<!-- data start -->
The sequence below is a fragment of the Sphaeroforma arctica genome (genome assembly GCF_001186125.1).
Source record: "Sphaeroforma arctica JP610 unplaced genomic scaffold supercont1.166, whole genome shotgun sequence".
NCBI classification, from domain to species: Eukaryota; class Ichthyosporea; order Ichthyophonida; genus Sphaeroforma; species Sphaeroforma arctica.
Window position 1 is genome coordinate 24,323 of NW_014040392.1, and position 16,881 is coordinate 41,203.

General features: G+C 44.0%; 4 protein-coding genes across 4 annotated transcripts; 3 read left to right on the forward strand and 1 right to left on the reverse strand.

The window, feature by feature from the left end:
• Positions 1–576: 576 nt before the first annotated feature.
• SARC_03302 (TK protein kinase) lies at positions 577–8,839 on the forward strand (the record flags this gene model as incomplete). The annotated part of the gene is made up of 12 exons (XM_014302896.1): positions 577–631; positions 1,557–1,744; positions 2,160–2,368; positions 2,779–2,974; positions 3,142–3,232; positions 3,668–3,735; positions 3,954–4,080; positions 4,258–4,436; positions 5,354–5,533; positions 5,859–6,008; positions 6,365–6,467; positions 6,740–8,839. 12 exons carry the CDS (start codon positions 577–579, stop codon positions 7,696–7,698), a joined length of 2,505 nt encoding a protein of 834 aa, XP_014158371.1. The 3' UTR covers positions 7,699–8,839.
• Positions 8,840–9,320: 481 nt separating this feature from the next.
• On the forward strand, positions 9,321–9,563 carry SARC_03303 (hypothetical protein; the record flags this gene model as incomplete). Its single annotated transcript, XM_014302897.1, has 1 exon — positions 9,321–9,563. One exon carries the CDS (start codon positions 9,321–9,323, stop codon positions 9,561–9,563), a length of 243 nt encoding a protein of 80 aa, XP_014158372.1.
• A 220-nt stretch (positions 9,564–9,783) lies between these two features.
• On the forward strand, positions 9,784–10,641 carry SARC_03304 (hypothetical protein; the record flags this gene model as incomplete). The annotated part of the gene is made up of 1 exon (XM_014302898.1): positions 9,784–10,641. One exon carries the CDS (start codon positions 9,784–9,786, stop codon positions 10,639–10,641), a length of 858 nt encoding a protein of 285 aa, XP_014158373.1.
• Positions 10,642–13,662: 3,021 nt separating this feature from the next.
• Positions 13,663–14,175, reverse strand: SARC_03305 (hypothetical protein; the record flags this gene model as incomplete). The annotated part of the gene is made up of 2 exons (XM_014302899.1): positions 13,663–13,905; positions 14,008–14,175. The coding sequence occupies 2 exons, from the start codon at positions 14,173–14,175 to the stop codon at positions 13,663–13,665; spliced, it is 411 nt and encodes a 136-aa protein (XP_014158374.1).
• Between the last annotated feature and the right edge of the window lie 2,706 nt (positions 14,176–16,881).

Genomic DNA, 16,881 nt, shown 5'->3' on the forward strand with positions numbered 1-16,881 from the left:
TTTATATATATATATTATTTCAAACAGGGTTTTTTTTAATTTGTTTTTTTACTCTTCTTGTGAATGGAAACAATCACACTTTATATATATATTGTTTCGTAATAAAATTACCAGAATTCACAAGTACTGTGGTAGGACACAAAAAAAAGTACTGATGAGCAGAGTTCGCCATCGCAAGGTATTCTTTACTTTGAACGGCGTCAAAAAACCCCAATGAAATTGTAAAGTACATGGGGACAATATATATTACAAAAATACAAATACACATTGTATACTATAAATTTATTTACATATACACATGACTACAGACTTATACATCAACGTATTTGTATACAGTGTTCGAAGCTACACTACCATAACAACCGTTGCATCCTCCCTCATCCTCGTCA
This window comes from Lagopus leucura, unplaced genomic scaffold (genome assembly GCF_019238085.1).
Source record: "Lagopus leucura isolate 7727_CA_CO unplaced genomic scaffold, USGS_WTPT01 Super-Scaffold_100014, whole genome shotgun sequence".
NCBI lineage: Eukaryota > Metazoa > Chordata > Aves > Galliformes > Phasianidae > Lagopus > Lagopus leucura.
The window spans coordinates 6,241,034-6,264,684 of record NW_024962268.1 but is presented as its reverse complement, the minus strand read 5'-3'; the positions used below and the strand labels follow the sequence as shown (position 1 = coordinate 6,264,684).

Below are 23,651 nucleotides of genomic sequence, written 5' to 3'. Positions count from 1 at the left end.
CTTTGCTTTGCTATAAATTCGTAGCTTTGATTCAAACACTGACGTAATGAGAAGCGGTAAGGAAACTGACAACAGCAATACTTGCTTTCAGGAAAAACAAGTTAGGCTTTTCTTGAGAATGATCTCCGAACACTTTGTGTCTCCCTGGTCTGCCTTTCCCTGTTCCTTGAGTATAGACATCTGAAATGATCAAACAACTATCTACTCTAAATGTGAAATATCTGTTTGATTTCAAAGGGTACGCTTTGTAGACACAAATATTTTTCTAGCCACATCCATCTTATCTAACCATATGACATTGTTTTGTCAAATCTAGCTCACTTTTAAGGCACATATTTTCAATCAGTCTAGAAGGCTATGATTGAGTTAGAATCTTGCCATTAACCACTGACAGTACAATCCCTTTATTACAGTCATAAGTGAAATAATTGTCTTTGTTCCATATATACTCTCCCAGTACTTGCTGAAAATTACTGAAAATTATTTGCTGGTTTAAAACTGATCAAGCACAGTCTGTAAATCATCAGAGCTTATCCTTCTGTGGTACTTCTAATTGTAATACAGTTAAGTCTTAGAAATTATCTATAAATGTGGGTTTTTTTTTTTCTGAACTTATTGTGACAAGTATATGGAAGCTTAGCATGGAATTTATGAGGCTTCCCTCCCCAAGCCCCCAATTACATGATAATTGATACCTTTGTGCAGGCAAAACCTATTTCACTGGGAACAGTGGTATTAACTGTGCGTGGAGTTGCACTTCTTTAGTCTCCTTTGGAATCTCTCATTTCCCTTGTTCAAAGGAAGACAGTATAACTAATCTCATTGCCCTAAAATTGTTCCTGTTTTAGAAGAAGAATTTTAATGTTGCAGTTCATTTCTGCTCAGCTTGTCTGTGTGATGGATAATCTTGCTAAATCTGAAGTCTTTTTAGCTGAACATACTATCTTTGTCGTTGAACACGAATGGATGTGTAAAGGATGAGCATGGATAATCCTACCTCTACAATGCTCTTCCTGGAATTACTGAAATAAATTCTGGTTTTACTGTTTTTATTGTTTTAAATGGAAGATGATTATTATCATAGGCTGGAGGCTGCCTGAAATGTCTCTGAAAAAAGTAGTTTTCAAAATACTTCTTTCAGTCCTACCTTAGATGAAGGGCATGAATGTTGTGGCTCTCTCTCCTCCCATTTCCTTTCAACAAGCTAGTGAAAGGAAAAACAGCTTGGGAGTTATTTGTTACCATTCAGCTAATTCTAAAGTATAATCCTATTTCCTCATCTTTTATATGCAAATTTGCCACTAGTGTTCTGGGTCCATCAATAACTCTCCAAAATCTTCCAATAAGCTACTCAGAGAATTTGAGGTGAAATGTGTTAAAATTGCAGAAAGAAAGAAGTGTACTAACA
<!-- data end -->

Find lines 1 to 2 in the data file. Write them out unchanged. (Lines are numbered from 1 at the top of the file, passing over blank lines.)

The sequence below is a fragment of the Sphaeroforma arctica genome (genome assembly GCF_001186125.1).
Source record: "Sphaeroforma arctica JP610 unplaced genomic scaffold supercont1.166, whole genome shotgun sequence".